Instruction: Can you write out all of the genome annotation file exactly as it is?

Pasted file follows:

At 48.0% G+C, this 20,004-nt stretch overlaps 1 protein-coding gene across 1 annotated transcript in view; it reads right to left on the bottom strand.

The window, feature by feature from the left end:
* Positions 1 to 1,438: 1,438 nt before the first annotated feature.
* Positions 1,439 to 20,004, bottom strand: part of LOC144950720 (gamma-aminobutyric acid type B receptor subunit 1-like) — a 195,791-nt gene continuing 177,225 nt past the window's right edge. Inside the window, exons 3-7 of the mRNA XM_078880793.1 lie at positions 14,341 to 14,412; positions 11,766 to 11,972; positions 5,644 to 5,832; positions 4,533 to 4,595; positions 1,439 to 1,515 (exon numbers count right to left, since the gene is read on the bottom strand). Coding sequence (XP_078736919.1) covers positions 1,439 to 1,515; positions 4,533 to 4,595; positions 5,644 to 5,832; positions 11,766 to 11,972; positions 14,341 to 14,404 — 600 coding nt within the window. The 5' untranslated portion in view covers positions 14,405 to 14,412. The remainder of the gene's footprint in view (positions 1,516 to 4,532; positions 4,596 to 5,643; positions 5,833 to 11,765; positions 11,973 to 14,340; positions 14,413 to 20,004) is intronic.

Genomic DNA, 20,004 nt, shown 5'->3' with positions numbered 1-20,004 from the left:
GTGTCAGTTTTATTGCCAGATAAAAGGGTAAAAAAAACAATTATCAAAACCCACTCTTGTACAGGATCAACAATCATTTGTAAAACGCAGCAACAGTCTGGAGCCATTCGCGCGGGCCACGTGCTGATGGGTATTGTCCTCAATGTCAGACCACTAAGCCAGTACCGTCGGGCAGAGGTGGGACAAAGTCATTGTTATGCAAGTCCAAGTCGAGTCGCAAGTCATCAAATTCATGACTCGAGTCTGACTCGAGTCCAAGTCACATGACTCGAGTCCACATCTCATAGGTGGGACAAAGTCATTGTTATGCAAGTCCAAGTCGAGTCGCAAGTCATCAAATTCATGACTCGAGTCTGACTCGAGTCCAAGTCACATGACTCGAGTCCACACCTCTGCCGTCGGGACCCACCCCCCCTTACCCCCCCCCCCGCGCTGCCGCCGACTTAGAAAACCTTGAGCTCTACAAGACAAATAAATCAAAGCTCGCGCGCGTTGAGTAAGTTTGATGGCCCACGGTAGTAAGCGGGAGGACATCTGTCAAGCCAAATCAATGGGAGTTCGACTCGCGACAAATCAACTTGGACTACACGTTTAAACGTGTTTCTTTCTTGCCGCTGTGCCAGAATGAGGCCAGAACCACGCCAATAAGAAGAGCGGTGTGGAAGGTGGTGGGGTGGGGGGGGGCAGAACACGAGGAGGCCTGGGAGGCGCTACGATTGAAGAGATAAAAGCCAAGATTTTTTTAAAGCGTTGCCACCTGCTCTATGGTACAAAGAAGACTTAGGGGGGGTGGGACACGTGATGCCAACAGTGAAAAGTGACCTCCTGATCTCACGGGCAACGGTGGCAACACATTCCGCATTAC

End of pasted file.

At 48.0% G+C, this 20,004-nt stretch overlaps 1 protein-coding gene across 1 annotated transcript in view; it reads right to left on the bottom strand.

The window, feature by feature from the left end:
* Positions 1 to 1,438: 1,438 nt before the first annotated feature.
* Positions 1,439 to 20,004, bottom strand: part of LOC144950720 (gamma-aminobutyric acid type B receptor subunit 1-like) — a 195,791-nt gene continuing 177,225 nt past the window's right edge. Inside the window, exons 3-7 of the mRNA XM_078880793.1 lie at positions 14,341 to 14,412; positions 11,766 to 11,972; positions 5,644 to 5,832; positions 4,533 to 4,595; positions 1,439 to 1,515 (exon numbers count right to left, since the gene is read on the bottom strand). Coding sequence (XP_078736919.1) covers positions 1,439 to 1,515; positions 4,533 to 4,595; positions 5,644 to 5,832; positions 11,766 to 11,972; positions 14,341 to 14,404 — 600 coding nt within the window. The 5' untranslated portion in view covers positions 14,405 to 14,412. The remainder of the gene's footprint in view (positions 1,516 to 4,532; positions 4,596 to 5,643; positions 5,833 to 11,765; positions 11,973 to 14,340; positions 14,413 to 20,004) is intronic.

Genomic DNA, 20,004 nt, shown 5'->3' with positions numbered 1-20,004 from the left:
GTGTCAGTTTTATTGCCAGATAAAAGGGTAAAAAAAACAATTATCAAAACCCACTCTTGTACAGGATCAACAATCATTTGTAAAACGCAGCAACAGTCTGGAGCCATTCGCGCGGGCCACGTGCTGATGGGTATTGTCCTCAATGTCAGACCACTAAGCCAGTACCGTCGGGCAGAGGTGGGACAAAGTCATTGTTATGCAAGTCCAAGTCGAGTCGCAAGTCATCAAATTCATGACTCGAGTCTGACTCGAGTCCAAGTCACATGACTCGAGTCCACATCTCATAGGTGGGACAAAGTCATTGTTATGCAAGTCCAAGTCGAGTCGCAAGTCATCAAATTCATGACTCGAGTCTGACTCGAGTCCAAGTCACATGACTCGAGTCCACACCTCTGCCGTCGGGACCCACCCCCCCTTACCCCCCCCCCCGCGCTGCCGCCGACTTAGAAAACCTTGAGCTCTACAAGACAAATAAATCAAAGCTCGCGCGCGTTGAGTAAGTTTGATGGCCCACGGTAGTAAGCGGGAGGACATCTGTCAAGCCAAATCAATGGGAGTTCGACTCGCGACAAATCAACTTGGACTACACGTTTAAACGTGTTTCTTTCTTGCCGCTGTGCCAGAATGAGGCCAGAACCACGCCAATAAGAAGAGCGGTGTGGAAGGTGGTGGGGTGGGGGGGGGCAGAACACGAGGAGGCCTGGGAGGCGCTACGATTGAAGAGATAAAAGCCAAGATTTTTTTAAAGCGTTGCCACCTGCTCTATGGTACAAAGAAGACTTAGGGGGGGTGGGACACGTGATGCCAACAGTGAAAAGTGACCTCCTGATCTCACGGGCAACGGTGGCAACACATTCCGCATTAC